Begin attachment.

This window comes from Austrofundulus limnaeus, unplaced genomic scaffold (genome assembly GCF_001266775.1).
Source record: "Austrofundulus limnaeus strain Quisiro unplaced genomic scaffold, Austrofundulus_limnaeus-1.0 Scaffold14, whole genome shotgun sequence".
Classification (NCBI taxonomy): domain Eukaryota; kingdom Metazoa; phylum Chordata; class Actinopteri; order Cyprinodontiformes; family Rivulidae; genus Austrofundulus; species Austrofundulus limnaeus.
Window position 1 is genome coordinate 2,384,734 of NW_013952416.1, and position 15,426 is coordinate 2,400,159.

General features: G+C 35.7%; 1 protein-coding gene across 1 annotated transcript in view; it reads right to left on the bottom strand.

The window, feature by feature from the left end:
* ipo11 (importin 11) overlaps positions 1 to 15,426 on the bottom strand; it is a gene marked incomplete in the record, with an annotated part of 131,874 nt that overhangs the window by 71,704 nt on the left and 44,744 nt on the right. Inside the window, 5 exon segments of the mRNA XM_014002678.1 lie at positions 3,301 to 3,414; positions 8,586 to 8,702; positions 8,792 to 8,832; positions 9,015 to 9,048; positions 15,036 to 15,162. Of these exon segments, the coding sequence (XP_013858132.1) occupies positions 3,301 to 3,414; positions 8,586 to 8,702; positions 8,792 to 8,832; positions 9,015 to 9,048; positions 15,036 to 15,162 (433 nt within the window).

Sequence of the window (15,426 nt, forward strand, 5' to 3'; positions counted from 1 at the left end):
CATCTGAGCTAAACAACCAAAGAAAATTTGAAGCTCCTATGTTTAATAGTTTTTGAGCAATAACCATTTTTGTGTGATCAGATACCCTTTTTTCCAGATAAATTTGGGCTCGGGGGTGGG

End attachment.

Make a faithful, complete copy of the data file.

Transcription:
This window comes from Austrofundulus limnaeus, unplaced genomic scaffold (genome assembly GCF_001266775.1).
Source record: "Austrofundulus limnaeus strain Quisiro unplaced genomic scaffold, Austrofundulus_limnaeus-1.0 Scaffold14, whole genome shotgun sequence".
Classification (NCBI taxonomy): domain Eukaryota; kingdom Metazoa; phylum Chordata; class Actinopteri; order Cyprinodontiformes; family Rivulidae; genus Austrofundulus; species Austrofundulus limnaeus.
Window position 1 is genome coordinate 2,384,734 of NW_013952416.1, and position 15,426 is coordinate 2,400,159.

General features: G+C 35.7%; 1 protein-coding gene across 1 annotated transcript in view; it reads right to left on the bottom strand.

The window, feature by feature from the left end:
* ipo11 (importin 11) overlaps positions 1 to 15,426 on the bottom strand; it is a gene marked incomplete in the record, with an annotated part of 131,874 nt that overhangs the window by 71,704 nt on the left and 44,744 nt on the right. Inside the window, 5 exon segments of the mRNA XM_014002678.1 lie at positions 3,301 to 3,414; positions 8,586 to 8,702; positions 8,792 to 8,832; positions 9,015 to 9,048; positions 15,036 to 15,162. Of these exon segments, the coding sequence (XP_013858132.1) occupies positions 3,301 to 3,414; positions 8,586 to 8,702; positions 8,792 to 8,832; positions 9,015 to 9,048; positions 15,036 to 15,162 (433 nt within the window).

Sequence of the window (15,426 nt, forward strand, 5' to 3'; positions counted from 1 at the left end):
CATCTGAGCTAAACAACCAAAGAAAATTTGAAGCTCCTATGTTTAATAGTTTTTGAGCAATAACCATTTTTGTGTGATCAGATACCCTTTTTTCCAGATAAATTTGGGCTCGGGGGTGGG